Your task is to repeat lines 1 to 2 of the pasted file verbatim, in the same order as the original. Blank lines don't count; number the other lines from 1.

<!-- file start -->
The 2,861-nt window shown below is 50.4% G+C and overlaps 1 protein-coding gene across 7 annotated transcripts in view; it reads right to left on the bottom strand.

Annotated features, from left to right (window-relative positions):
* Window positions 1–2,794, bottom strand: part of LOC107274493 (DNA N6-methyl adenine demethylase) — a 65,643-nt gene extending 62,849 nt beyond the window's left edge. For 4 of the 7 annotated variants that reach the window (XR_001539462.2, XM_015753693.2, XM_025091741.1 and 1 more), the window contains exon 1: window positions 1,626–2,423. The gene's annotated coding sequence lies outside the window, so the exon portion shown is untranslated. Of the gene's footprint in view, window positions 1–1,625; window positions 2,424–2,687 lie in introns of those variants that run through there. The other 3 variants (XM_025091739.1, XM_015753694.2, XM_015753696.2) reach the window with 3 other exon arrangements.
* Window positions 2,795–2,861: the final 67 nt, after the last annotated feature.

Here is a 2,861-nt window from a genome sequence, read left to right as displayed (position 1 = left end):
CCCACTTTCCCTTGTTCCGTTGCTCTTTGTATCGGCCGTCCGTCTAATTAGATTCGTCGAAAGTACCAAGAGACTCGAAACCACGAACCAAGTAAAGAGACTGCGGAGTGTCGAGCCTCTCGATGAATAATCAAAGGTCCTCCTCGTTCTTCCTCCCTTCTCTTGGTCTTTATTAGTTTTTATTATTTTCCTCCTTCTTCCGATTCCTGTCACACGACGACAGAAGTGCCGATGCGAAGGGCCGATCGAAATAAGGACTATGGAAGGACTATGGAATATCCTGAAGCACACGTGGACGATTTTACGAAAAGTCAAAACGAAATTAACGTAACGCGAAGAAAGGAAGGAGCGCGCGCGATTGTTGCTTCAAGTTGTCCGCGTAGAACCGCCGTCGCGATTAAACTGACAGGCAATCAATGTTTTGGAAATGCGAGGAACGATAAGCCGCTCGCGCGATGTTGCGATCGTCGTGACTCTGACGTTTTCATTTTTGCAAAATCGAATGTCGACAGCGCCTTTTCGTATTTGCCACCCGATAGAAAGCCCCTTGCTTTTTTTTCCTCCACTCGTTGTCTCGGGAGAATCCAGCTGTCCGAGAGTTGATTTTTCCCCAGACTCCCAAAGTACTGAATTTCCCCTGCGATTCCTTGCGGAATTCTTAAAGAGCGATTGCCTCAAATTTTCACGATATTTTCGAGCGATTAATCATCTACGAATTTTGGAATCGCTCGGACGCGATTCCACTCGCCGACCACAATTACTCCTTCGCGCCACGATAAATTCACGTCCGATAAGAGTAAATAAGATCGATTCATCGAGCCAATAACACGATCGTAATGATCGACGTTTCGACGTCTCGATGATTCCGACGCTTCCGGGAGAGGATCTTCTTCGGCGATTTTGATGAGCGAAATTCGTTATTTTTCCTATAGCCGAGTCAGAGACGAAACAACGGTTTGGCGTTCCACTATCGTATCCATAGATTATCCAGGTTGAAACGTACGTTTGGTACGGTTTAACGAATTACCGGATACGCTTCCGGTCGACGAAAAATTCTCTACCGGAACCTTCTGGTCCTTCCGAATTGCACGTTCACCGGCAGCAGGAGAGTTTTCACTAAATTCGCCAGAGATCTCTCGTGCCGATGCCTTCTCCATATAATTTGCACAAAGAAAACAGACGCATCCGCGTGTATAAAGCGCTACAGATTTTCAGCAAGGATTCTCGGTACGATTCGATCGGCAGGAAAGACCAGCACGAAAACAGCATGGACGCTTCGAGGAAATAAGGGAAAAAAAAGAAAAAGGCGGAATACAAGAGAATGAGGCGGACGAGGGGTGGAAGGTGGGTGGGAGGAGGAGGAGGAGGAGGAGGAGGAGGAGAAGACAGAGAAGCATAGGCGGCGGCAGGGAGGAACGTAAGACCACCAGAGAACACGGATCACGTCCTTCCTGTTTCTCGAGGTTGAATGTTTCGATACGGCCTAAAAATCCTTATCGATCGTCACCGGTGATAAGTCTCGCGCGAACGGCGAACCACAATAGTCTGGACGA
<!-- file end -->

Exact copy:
The 2,861-nt window shown below is 50.4% G+C and overlaps 1 protein-coding gene across 7 annotated transcripts in view; it reads right to left on the bottom strand.

Annotated features, from left to right (window-relative positions):